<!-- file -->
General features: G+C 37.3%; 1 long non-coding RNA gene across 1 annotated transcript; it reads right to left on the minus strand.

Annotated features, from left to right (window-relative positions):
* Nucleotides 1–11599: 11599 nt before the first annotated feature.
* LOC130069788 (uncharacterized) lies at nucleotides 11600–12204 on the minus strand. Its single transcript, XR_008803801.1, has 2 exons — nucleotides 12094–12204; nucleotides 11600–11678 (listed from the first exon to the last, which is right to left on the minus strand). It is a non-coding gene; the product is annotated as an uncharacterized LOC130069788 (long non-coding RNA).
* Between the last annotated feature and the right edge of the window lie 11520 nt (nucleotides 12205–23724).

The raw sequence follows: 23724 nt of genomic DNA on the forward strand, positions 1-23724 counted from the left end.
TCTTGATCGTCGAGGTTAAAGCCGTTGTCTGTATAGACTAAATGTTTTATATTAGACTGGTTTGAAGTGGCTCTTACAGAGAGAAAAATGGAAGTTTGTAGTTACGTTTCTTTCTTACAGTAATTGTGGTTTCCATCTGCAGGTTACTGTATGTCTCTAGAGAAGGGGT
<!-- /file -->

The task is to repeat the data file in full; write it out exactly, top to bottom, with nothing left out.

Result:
General features: G+C 37.3%; 1 long non-coding RNA gene across 1 annotated transcript; it reads right to left on the minus strand.

Annotated features, from left to right (window-relative positions):
* Nucleotides 1–11599: 11599 nt before the first annotated feature.
* LOC130069788 (uncharacterized) lies at nucleotides 11600–12204 on the minus strand. Its single transcript, XR_008803801.1, has 2 exons — nucleotides 12094–12204; nucleotides 11600–11678 (listed from the first exon to the last, which is right to left on the minus strand). It is a non-coding gene; the product is annotated as an uncharacterized LOC130069788 (long non-coding RNA).
* Between the last annotated feature and the right edge of the window lie 11520 nt (nucleotides 12205–23724).

The raw sequence follows: 23724 nt of genomic DNA on the forward strand, positions 1-23724 counted from the left end.
TCTTGATCGTCGAGGTTAAAGCCGTTGTCTGTATAGACTAAATGTTTTATATTAGACTGGTTTGAAGTGGCTCTTACAGAGAGAAAAATGGAAGTTTGTAGTTACGTTTCTTTCTTACAGTAATTGTGGTTTCCATCTGCAGGTTACTGTATGTCTCTAGAGAAGGGGT